Major legislation requires the melding of multiple perspectives.

Modern technology ensures my receipt of a constant stream of constituent texts and emails representing their perspectives, often generated by the request of proactive lobbyists hoping to drive home a viewpoint via constituent voices. Lobbyists often provide a form letter to constituent groups, which then fill my email with multiple copies of the same letter. On occasion I contact local constituents about their “form letter” request. It is disappointing if they are either unaware of what was requested or even in disagreement when the request they sent is discussed.

For example, I was pinged by a group to “kill” House Bill 2, the main state funding bill, because it did not contain enough money for special education. Killing HB2 would result in no money for special education, thus this request makes little sense.

Medicaid expansion did pass the House with my support. As promised, I acceded to the request of every medical facility and most of the chambers in my region and voted for the bill once I confirmed it contained a work requirement, an asset test, an agreement where Hutterite colonies pay premiums, and several other key reforms.

As an employer that provides healthcare, I was not pleased that part of the funding was generated from a 2.75 percent premium tax on Montana State Fund (MSF). I do concede there is a nexus:

•54 percent of Montana businesses have employees that use Medicaid Expansion for their healthcare.

•Employers benefit from healthy employees that have access to healthcare, especially in cases of addiction and substance abuse.

•There has been a dramatic savings from reductions in workplace injuries over the last three years that appear correlated with the original Medicaid Expansion (HELP Act) coming online.

This reduction in workplace injuries helped drive the recent 8 percent reduction in MSF rates. As the Medicaid bill was on a tight schedule to meet transmittal deadlines between the House and Senate, there was little time to amend on the House side. I will follow up in the Senate relative to the MSF nexus component.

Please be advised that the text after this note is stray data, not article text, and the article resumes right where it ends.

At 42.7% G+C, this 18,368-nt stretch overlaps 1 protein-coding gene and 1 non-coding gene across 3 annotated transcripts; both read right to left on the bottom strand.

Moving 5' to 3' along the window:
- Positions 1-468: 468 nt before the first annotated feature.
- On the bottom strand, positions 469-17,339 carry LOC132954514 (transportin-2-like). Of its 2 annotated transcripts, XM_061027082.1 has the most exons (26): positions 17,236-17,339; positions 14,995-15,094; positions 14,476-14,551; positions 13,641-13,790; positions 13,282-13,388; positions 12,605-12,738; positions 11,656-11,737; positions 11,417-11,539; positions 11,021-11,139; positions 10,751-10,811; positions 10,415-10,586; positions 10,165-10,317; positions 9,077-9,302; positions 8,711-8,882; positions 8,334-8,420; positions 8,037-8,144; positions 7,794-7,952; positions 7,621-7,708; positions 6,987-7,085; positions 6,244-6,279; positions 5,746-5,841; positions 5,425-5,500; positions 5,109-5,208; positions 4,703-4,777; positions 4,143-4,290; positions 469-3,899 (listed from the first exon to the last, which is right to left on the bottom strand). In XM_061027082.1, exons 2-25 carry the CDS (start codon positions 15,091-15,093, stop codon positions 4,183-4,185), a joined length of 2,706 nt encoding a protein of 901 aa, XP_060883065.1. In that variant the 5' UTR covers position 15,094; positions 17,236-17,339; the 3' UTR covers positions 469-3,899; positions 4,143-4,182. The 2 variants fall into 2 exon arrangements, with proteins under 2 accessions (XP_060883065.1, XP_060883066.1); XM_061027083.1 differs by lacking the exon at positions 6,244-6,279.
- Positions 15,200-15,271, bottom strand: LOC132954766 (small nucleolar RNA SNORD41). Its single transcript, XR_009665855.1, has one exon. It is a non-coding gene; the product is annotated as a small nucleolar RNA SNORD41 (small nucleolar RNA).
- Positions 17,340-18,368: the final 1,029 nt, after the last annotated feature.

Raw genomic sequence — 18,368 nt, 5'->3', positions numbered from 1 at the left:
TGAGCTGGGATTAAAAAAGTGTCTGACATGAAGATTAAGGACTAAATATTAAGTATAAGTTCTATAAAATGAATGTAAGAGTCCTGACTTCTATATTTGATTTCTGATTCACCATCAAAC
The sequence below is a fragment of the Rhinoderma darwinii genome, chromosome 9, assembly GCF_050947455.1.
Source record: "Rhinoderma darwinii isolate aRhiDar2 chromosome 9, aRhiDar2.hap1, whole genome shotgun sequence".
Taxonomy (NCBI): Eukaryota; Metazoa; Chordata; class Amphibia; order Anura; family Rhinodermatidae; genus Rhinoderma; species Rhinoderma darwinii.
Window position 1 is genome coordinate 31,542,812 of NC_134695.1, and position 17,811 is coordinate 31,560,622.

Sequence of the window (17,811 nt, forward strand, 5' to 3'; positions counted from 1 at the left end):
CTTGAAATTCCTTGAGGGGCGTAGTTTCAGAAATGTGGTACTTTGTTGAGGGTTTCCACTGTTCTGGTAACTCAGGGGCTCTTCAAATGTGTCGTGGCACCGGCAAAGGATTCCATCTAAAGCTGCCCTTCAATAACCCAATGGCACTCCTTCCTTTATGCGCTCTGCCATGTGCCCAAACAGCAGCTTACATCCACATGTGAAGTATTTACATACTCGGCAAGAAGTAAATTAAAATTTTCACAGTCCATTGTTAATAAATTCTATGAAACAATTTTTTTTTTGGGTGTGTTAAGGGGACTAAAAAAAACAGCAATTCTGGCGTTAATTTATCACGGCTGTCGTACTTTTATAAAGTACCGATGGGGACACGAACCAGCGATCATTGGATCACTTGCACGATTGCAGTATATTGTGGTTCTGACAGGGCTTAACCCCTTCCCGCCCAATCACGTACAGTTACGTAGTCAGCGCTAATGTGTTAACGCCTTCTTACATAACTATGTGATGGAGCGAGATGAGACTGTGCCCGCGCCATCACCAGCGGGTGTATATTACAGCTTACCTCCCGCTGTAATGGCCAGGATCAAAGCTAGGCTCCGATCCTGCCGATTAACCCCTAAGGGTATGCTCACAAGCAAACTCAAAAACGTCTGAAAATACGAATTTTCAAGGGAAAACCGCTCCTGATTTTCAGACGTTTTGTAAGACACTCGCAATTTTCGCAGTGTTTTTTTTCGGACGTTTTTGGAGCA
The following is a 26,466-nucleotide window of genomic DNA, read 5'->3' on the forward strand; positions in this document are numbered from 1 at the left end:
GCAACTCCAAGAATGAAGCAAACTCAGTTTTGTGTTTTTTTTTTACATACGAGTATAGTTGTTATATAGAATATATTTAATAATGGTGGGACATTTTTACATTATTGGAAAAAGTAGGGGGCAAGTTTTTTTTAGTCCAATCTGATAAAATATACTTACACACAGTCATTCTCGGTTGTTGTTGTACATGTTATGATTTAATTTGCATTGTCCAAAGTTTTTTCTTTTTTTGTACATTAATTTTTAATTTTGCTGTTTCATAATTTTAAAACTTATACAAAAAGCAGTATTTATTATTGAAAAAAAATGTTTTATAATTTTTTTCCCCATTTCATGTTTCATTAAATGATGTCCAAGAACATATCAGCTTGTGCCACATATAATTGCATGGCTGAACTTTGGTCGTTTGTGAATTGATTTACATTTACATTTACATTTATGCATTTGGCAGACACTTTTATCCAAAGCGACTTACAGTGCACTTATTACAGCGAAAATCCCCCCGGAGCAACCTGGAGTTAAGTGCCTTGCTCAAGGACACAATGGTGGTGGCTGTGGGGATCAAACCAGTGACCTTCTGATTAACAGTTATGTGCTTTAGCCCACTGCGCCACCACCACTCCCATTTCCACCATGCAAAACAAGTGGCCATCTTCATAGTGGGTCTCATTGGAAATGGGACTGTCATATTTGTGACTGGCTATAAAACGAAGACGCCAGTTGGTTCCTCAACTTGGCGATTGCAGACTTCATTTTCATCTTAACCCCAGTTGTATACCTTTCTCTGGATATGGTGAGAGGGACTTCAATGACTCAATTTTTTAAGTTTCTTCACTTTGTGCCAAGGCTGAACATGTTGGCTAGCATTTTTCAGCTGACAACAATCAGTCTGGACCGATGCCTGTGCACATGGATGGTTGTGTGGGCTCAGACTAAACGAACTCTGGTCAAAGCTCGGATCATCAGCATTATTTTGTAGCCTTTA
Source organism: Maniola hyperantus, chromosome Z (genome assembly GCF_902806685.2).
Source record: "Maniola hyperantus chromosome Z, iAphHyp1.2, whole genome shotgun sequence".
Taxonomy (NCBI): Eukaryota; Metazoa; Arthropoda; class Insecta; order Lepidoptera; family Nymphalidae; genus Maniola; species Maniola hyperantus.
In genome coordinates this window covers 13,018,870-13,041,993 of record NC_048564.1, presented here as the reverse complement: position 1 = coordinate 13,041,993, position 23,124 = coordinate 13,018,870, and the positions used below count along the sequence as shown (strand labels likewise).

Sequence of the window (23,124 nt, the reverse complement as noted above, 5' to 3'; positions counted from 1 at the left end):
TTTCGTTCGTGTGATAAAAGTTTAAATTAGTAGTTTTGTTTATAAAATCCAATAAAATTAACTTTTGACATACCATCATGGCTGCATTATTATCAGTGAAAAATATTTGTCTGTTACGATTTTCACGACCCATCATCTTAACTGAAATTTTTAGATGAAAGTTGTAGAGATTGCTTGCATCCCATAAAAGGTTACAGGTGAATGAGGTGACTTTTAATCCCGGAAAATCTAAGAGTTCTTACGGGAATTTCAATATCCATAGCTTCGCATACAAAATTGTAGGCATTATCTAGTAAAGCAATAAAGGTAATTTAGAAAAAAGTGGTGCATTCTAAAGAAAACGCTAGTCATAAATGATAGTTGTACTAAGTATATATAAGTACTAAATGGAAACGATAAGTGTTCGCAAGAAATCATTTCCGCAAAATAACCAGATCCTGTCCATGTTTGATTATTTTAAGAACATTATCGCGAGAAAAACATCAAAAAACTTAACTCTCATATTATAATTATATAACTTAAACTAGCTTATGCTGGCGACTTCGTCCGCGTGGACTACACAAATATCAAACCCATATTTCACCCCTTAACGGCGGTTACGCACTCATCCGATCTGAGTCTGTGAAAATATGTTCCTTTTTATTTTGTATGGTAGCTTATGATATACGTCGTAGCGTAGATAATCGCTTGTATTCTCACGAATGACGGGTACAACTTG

Another multifaceted topic is the spiraling cost of the Office of Public Defender. In 2007, in response to a lawsuit filed by the ACLU condemning Montana’s criminal defense system, the state assumed the constitutionally required public defender mission from counties and municipalities. The state did so by creating the Office of Public Defender.

Since its inception, the Office of Public Defender has been a money pit. First, increased drug-use cases, combined with correlated increases in child abuse and neglect, have flooded the courts. Second, less obvious but every bit as critical, when the state assumed Office of Public Defender, it became a third-party payer. Counties and municipalities, freed from the burden of direct payment (skin in the game), became copious consumers of the new, state-financed system.

While the local taxpayer is no longer being hit by counties and cities via property tax levies, their pocketbook is instead being drained as a growing portion of state tax dollars is directed to Office of Public Defender. I am part of an effort to responsibly bring all state and local government entities to the table to address this problem. I understand the reluctance of the counties and cities to engage, given their current situation has limited fiscal risk.

Not surprisingly, their lobby has been messaging that the state is simply looking to “raid local entitlement share.”

Bottom-line: Local elected officials control deployment of the Office of Public Defender, requiring the state to direct every increasing tax dollar to that office. The spiraling cost increase “entitles” the taxpayer to expect all their elected officials, both local and state, to come up with a cost-effective solution. It will take city, county and state government working together to stop Office of Public Defender’s out-of-control spending.

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Llew Jones, a Republican from Conrad, represents House District 18 and can be reached at Llew.Jones@mtleg.gov or at 289-0345 for voice and text.